The year 2016 marks the 100th anniversary of the “Escadrille Américaine” or the Lafayette Escadrille. Created on December 6, 1916, the Escadrille (or “squadron”) holds a unique place both in the history of World War I (1914-1918) and in the history of aviation overall. Most notably, the Escadrille was composed of American volunteers who chose to fight for France a year before the United States’ official entry into the Great War in April 1917.
At the time of the Escadrille’s inception, many American volunteers were already serving in France as soldiers in the French Foreign Legion, or as volunteer ambulance drivers, when the opportunity to train as pilots and fly as an all-volunteer American squadron under French Army command was initiated.
The squadron “became operational in April 1916” and retained its American pilots till just before Christmas in 1917, when they transferred to service in the U.S. American Expeditionary Forces (AEF) in Europe.
The commander of the first squadron of American volunteers was Captain Georges Thenault, a French Army officer and pilot. It is two of his operational logs that were given to the Smithsonian by his widow in 1962. The logs document the dates of missions, the pilots who flew and the events as they were reported and recorded by Captain Thenault, from August 24, 1916 to February 1, 1918. Volunteers for the Smithsonian’s Transcription Center produced the readable text of the Escadrille mission logs from the handwritten original, available here.
The squadron was operational beginning in April 1916 and a few pilots did see air combat—losing one pilot killed in action and another to serious injuries after being shot down. The squadron was not comprised exclusively of American pilots. Of the officers of the squadron, the captain, Georges Thenault was from Paris, France; Lt. Alfred de Meux De Laage was from Clesse, France; Lt. William Thaw was from Pittsburgh, Pennsylvania; Lt. Antoine de Maison-Rouge Arnoux was from Verdun, France; and St. Louis Verdier-Fauvety was from Meaux, France. While the majority of the French squadron’s officers were understandably French, four Americans achieved the rank of second lieutenant: Norman Prince, Raoul Lufbery, Edwin Parsons, and Kiffin Rockwell.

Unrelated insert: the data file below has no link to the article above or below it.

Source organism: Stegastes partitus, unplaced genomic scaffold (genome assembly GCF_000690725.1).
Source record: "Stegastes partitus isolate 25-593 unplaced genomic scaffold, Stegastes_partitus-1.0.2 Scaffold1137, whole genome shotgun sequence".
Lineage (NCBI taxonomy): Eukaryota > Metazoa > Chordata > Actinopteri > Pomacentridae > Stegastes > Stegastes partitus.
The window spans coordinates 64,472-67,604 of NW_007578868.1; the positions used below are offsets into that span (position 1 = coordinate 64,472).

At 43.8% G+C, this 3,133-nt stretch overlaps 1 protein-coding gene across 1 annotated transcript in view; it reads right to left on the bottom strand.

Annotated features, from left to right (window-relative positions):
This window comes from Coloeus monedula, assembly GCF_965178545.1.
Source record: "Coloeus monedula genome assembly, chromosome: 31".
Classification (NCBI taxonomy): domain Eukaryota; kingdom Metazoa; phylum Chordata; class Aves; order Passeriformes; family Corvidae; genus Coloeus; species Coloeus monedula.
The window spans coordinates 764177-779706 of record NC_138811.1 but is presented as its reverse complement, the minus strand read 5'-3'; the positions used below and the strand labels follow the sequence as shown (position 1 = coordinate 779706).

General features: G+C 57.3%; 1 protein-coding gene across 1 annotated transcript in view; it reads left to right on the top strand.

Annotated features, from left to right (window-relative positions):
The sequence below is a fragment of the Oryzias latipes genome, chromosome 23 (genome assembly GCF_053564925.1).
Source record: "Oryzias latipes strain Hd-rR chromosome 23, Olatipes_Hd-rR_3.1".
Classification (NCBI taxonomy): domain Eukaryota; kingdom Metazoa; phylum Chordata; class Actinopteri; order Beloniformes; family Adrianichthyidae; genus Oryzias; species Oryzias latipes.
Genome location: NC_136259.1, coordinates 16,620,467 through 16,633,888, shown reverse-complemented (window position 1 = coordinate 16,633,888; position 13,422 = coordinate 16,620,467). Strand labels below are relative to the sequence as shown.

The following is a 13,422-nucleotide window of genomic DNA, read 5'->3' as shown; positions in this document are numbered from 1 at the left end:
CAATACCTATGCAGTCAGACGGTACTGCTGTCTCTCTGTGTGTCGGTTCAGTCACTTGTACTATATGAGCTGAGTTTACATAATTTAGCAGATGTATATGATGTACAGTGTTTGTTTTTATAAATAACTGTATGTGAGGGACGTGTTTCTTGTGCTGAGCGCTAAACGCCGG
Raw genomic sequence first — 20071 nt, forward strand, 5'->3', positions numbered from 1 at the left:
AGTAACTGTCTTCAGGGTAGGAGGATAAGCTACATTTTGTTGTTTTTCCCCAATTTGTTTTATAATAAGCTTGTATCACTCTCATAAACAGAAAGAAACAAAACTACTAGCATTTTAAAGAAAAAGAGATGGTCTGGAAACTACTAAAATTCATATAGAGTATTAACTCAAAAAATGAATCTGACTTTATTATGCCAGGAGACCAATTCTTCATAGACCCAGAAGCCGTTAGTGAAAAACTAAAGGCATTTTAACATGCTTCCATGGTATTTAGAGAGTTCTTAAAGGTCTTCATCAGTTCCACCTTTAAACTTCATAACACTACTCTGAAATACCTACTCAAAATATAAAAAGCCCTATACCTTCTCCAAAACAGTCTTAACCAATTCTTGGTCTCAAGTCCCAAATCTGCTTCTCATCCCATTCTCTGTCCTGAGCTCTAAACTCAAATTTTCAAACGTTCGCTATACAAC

Over the squadron’s time in action, leading up to the transfer of the Americans to U.S. command, there were 43 different pilots in the roster: five of these pilots were from France, and the other 38 came from across the United States, from California and Texas to New York, Massachusetts, and Connecticut.
Fourteen of the volunteer pilots died either in the line of duty or in action, three were captured by the enemy, and four more were wounded in action. The squadron also contained a supporting animal contingent of mascots: two lion cubs named Whiskey and Soda and several dogs.
Unlike depictions in popular films, the war in the air involved far fewer dog fights, and pilots were lucky to get a kill at all during the duration of their service. A normal day of combat would involve a single dive on an enemy plane, the firing of around 10 rounds, and a gun jamming. In the end, most pilots would go home with an engine or gun malfunction.
Quick facts about the Lafayette Escadrille from August 24, 1916 – September 9, 1917:
During these 382 days, the squadron only had 271 days of flights. Of these days, they spotted enemy planes on 138 days, and of those, there were 53 days in which guns jammed at least once. By the last day of American involvement in the squadron (December 22, 1917), a total of 465 days, the squadron recorded 39 kills, with almost half of these kills (17) being attributed to Raoul Lufbery while five of the kills were by French pilots attached to the squadron. (German aircraft shot down behind German lines were not recorded as confirmed by French authorities, so it is likely the scores were higher.)
138 days spotting an enemy plane
53 reports of aircraft machine gun jams
111 days of no flights
- bad weather – 15 days
- rain – 29 days
- fog – 10 days
- mist – 3 days
- snow – 1 day
The information provided here is the result of the efforts of Smithsonian Libraries intern Andrew Boynton, a student at Penn State University, who diligently worked to translate the French to English and compile and sort its data.